“If you’re an artist,” responded Springsteen, “that darkness is always more interesting than the light. It’s nice when you let the light in at the end of something. But I was always interested in, what were the things that didn’t go right? I had a habit: I would drive back through my hometown, and I would do this over and over and over again. And I used to ask myself, why am I coming back here? And I still do. Seventy years old, I still do it. I don’t know if you’re going back to fix things, but there’s so much there that informed your work and your life that it still remains just a rich location. But I always wanted to base the heart of my work in the dark side of things and then find my way. Then you had to earn the light.”
Springsteen wasn’t kidding when he said he still drives back through his hometown. That’s evident in his closing monolog in “Springsteen on Broadway,” when he come back late at night and laments the cutting down of his favorite tree, then comes to spiritual terms with it. He reinforced the truth of those homecomings with an anecdote in Sunday’s discussion.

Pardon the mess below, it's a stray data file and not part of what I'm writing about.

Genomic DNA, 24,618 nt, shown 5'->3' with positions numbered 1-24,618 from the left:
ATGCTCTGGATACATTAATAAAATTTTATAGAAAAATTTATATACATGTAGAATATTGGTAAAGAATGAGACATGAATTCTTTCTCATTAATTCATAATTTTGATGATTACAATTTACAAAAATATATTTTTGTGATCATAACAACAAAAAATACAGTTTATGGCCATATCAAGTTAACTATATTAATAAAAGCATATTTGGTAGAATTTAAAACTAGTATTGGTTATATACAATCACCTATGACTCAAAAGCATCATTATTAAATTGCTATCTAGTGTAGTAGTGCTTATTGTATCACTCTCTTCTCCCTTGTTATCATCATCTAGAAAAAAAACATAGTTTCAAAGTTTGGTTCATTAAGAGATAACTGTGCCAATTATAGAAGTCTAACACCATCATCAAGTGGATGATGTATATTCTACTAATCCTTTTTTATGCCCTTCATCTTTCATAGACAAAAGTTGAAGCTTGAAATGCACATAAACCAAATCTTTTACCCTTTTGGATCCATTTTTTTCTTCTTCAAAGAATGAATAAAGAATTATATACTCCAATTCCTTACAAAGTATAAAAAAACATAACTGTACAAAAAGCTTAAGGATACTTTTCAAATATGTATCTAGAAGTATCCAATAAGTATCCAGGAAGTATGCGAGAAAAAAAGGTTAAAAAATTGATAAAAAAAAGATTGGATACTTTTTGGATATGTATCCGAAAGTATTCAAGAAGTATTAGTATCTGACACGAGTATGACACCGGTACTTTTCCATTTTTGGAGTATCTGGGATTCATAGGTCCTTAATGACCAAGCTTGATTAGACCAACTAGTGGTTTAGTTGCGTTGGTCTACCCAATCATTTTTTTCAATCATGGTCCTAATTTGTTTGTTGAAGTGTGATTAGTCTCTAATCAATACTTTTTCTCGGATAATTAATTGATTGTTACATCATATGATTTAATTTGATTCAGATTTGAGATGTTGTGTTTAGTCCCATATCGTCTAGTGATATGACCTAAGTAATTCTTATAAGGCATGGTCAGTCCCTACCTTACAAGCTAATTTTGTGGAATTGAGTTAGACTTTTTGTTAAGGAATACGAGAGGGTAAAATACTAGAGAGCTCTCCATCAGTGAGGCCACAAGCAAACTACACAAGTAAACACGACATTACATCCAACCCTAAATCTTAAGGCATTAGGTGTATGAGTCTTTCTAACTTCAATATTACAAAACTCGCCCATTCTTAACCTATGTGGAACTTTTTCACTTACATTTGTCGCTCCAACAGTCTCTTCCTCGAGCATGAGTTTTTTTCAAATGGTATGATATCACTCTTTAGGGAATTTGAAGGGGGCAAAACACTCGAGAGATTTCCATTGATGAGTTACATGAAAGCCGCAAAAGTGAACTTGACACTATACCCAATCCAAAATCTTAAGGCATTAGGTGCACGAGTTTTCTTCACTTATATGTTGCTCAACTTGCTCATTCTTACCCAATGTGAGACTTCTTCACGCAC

“The faith you had as a child was very fear-based,” he said. “My initial recollection of my experience in the church was: it was dark. Now, if I go back to my hometown church, it’s been painted entirely white. And it’s bright and it’s supposed to be happy, I guess.”
“Oh, no, no, that’s not good!” protested Scorsese.
“Occasionally I get drawn back to my church,” Springsteen continued. “I was at my church — I attended some stranger’s funeral about a month ago.” The audience laughed. “I was driving by and I saw the door was open, and I said, ‘I’ve got to go in. I’ve got to go back.’ And I went in and there was some nice man’s funeral going on, and I sat in the back. And,” he admitted, “it was completely bizarre.”